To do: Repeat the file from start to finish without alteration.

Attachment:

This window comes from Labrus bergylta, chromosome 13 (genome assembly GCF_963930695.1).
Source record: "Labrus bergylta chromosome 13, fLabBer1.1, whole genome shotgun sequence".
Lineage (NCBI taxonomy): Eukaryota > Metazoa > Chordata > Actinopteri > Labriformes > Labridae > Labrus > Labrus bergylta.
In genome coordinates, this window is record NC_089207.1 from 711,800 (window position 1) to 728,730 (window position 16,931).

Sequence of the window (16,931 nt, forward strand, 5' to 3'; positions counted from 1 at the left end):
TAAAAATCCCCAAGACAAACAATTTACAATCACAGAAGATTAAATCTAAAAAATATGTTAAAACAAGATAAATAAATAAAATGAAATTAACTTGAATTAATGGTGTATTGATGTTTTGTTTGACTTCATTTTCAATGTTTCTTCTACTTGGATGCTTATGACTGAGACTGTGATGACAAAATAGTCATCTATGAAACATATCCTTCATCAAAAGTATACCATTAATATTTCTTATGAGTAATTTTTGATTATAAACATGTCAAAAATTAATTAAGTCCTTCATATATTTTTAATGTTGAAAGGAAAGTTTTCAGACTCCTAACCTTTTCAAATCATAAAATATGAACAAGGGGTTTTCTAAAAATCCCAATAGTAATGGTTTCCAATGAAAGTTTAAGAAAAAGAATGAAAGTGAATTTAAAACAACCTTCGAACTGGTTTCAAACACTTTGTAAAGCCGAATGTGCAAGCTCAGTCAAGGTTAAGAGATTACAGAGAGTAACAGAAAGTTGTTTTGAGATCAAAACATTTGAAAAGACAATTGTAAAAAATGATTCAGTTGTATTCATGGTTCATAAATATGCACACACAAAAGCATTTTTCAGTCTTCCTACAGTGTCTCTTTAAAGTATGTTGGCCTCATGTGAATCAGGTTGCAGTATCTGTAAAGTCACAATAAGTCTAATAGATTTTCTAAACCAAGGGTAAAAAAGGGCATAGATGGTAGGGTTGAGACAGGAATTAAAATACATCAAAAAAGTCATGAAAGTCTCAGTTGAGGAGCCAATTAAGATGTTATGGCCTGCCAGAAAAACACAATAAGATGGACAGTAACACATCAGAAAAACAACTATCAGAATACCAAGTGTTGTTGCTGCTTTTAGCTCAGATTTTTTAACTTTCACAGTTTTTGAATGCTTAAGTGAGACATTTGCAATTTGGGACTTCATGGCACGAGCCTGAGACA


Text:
This window comes from Labrus bergylta, chromosome 13 (genome assembly GCF_963930695.1).
Source record: "Labrus bergylta chromosome 13, fLabBer1.1, whole genome shotgun sequence".
Lineage (NCBI taxonomy): Eukaryota > Metazoa > Chordata > Actinopteri > Labriformes > Labridae > Labrus > Labrus bergylta.
In genome coordinates, this window is record NC_089207.1 from 711,800 (window position 1) to 728,730 (window position 16,931).

Sequence of the window (16,931 nt, forward strand, 5' to 3'; positions counted from 1 at the left end):
TAAAAATCCCCAAGACAAACAATTTACAATCACAGAAGATTAAATCTAAAAAATATGTTAAAACAAGATAAATAAATAAAATGAAATTAACTTGAATTAATGGTGTATTGATGTTTTGTTTGACTTCATTTTCAATGTTTCTTCTACTTGGATGCTTATGACTGAGACTGTGATGACAAAATAGTCATCTATGAAACATATCCTTCATCAAAAGTATACCATTAATATTTCTTATGAGTAATTTTTGATTATAAACATGTCAAAAATTAATTAAGTCCTTCATATATTTTTAATGTTGAAAGGAAAGTTTTCAGACTCCTAACCTTTTCAAATCATAAAATATGAACAAGGGGTTTTCTAAAAATCCCAATAGTAATGGTTTCCAATGAAAGTTTAAGAAAAAGAATGAAAGTGAATTTAAAACAACCTTCGAACTGGTTTCAAACACTTTGTAAAGCCGAATGTGCAAGCTCAGTCAAGGTTAAGAGATTACAGAGAGTAACAGAAAGTTGTTTTGAGATCAAAACATTTGAAAAGACAATTGTAAAAAATGATTCAGTTGTATTCATGGTTCATAAATATGCACACACAAAAGCATTTTTCAGTCTTCCTACAGTGTCTCTTTAAAGTATGTTGGCCTCATGTGAATCAGGTTGCAGTATCTGTAAAGTCACAATAAGTCTAATAGATTTTCTAAACCAAGGGTAAAAAAGGGCATAGATGGTAGGGTTGAGACAGGAATTAAAATACATCAAAAAAGTCATGAAAGTCTCAGTTGAGGAGCCAATTAAGATGTTATGGCCTGCCAGAAAAACACAATAAGATGGACAGTAACACATCAGAAAAACAACTATCAGAATACCAAGTGTTGTTGCTGCTTTTAGCTCAGATTTTTTAACTTTCACAGTTTTTGAATGCTTAAGTGAGACATTTGCAATTTGGGACTTCATGGCACGAGCCTGAGACA